Londonderry dog park group eyes new site
During Monday evening's town council meeting, committee member Scott Benson said his hope is to work with the conservation commission to secure a one-acre section of the site's 63 or so acres.
Benson said the process of finding a spot for the park has been long and frustrating.
"It's been a slow process," he told the council. "And before we can really begin talking about construction costs and sustainability, we really need to determine a site."
The committee had last appeared before town council in mid-October, when members lamented the fact that an earlier effort to secure a park site hadn't worked out as planned.
In September 2012, the committee members voted in favor of pursuing a town-owned former salvage yard on Sanborn Road but later learned the site had already been spoken for by the Elder Affairs Committee. The plan is to eventually construct a senior citizen housing complex on the same property.
Other options included a Sargent Road parcel owned by the FAA and an area behind Londonderry Town Common, however neither of those sites prove feasible options due to FAA restrictions and the fact that a dog park might not work near the town's center. As committee chairman Dottie Grover noted at the time, there are residents who don't necessarily enjoy keeping company with canines.
During an October meeting, Councilor Tom Dolan noted that the town owns land at Auburn Road, a former landfill that is now a federal Superfund site, and that area, which has since been decontaminated, might be a good place for a dog park.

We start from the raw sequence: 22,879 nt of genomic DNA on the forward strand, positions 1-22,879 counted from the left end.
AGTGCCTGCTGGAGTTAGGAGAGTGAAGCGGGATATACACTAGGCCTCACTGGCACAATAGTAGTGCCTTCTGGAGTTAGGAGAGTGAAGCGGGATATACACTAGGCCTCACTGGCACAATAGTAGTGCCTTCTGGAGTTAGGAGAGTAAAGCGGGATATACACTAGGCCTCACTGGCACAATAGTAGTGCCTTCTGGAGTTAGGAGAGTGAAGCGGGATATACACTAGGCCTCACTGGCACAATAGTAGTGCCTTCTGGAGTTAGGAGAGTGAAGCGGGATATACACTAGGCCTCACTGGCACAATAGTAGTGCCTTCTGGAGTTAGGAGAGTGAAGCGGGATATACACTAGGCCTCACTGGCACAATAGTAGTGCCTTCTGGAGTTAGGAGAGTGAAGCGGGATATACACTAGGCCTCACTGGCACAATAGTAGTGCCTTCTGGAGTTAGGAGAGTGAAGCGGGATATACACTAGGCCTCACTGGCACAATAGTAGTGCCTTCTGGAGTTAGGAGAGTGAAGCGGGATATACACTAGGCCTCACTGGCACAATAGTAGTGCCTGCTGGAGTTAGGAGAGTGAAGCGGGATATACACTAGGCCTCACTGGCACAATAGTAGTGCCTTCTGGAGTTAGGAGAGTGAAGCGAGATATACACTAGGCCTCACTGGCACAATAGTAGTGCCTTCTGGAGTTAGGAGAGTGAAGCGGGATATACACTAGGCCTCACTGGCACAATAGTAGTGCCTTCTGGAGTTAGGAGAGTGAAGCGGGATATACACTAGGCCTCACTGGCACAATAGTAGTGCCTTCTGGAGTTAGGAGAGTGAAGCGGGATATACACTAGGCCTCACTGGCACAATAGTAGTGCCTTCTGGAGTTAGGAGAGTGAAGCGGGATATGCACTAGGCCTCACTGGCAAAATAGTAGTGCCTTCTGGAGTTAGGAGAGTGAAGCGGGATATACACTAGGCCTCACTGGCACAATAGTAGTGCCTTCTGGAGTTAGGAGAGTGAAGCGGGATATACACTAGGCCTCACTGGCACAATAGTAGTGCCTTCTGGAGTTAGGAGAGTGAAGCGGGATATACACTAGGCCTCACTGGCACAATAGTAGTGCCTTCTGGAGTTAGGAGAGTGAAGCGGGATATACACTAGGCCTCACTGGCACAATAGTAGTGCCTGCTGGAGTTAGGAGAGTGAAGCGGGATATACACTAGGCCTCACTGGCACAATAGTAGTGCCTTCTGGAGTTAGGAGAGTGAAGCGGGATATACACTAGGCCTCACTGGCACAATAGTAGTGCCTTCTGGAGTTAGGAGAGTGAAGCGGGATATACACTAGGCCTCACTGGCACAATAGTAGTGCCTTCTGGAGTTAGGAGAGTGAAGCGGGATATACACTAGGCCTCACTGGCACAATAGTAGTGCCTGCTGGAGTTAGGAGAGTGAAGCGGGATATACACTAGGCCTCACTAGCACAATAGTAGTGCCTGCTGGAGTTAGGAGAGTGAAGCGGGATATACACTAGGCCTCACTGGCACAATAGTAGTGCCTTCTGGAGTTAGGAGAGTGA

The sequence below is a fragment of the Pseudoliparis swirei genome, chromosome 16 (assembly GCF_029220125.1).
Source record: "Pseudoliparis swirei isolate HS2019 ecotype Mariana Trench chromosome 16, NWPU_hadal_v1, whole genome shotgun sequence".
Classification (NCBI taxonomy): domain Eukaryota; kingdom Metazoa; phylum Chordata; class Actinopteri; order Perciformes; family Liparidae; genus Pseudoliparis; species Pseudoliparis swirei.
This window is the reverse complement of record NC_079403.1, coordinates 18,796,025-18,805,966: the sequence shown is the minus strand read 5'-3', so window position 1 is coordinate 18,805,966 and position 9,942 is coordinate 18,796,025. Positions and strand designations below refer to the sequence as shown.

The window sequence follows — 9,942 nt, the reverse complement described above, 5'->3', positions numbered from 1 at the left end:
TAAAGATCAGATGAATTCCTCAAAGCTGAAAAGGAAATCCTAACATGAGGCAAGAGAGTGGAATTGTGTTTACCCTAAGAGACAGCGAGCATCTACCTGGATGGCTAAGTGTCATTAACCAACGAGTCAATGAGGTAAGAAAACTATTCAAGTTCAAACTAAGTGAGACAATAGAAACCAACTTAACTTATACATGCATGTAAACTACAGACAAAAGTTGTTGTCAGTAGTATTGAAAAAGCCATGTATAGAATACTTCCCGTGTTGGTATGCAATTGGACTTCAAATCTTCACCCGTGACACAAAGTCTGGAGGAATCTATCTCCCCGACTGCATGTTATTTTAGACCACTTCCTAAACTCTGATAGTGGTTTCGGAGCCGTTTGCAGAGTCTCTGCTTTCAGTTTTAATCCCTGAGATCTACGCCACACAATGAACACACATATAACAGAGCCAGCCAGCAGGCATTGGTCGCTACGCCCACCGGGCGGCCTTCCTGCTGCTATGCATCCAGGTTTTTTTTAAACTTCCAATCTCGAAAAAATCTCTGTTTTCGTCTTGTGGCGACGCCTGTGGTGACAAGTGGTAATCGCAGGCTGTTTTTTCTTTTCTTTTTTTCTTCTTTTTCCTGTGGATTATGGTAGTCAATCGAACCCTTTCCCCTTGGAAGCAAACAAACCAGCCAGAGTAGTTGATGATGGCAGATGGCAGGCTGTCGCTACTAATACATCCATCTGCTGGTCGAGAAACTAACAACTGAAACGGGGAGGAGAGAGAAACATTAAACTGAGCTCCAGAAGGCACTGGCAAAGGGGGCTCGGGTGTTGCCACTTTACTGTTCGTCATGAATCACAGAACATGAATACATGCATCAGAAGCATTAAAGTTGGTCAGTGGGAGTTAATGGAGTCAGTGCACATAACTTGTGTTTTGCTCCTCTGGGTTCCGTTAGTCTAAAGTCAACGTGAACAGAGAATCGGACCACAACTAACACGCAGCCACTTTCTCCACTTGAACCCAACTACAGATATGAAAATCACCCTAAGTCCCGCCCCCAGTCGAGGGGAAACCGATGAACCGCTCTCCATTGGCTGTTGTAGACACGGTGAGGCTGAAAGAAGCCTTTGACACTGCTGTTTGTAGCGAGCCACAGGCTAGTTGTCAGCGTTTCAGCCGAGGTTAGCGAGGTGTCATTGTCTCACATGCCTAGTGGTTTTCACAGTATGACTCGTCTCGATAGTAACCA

Consisting of three separate disposal areas totaling 180 acres, the Auburn Road landfill was used as a town dump during the 1960s, with over 1,000 drums of chemical waste, discarded tires and solid waste buried there.
But Benson said the Auburn Road site wouldn't necessarily work for the committee's purposes since it seems to conflict with future development of the surrounding areas.
"Looking at the future possibilities, we felt the South Road site was the best option, since this land is basically protected from any type of future development," he said.
Using the dog park in nearby Derry for comparison, Benson, who visited the South Road site with town GIS manager John Vogl last week, said he believes only about an acre of the site's 63 acres would be needed for a dog park. That includes space for an unpaved parking area for around 20 vehicles.
The next step, he said, will be to meet with the town's conservation commission, which oversees the management of the property.
The Londonderry Conservation Commission meets Tuesday evening, Jan. 22, at 7:30 p.m.
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